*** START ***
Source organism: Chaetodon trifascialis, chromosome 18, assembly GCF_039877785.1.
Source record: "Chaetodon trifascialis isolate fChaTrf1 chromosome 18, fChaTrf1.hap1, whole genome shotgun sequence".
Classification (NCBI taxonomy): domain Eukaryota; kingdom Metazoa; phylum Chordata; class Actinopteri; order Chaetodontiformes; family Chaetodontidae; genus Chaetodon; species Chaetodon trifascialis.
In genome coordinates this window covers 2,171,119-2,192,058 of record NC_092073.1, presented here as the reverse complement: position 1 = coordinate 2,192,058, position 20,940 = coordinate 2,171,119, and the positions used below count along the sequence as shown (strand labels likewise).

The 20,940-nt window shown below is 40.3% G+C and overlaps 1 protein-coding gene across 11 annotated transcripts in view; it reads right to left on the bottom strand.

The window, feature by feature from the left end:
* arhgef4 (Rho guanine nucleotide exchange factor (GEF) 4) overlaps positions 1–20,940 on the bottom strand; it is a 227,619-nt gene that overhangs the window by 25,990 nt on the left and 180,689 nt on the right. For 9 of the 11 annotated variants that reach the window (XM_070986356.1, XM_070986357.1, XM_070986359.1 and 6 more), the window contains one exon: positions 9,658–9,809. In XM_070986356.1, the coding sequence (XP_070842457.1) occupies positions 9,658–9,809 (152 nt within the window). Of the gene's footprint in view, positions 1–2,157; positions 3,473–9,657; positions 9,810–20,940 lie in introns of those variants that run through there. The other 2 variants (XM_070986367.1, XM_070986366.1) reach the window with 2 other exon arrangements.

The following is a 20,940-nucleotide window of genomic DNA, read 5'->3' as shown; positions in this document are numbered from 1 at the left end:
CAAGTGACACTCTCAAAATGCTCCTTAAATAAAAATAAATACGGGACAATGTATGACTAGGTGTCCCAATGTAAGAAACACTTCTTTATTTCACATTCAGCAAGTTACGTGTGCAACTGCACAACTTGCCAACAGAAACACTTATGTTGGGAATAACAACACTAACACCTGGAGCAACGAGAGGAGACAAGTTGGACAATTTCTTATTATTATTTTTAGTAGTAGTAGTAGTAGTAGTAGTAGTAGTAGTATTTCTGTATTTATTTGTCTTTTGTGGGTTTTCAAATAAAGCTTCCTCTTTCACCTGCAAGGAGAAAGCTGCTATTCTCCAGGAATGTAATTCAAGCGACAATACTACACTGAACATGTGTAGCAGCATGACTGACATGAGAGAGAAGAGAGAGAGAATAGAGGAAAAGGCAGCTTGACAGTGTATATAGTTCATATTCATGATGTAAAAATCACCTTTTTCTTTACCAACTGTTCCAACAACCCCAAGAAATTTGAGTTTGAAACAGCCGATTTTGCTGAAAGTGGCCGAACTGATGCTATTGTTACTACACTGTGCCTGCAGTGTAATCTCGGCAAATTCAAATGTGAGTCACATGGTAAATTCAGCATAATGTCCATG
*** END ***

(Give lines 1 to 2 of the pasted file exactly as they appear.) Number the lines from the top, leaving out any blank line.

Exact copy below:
Source organism: Chaetodon trifascialis, chromosome 18, assembly GCF_039877785.1.
Source record: "Chaetodon trifascialis isolate fChaTrf1 chromosome 18, fChaTrf1.hap1, whole genome shotgun sequence".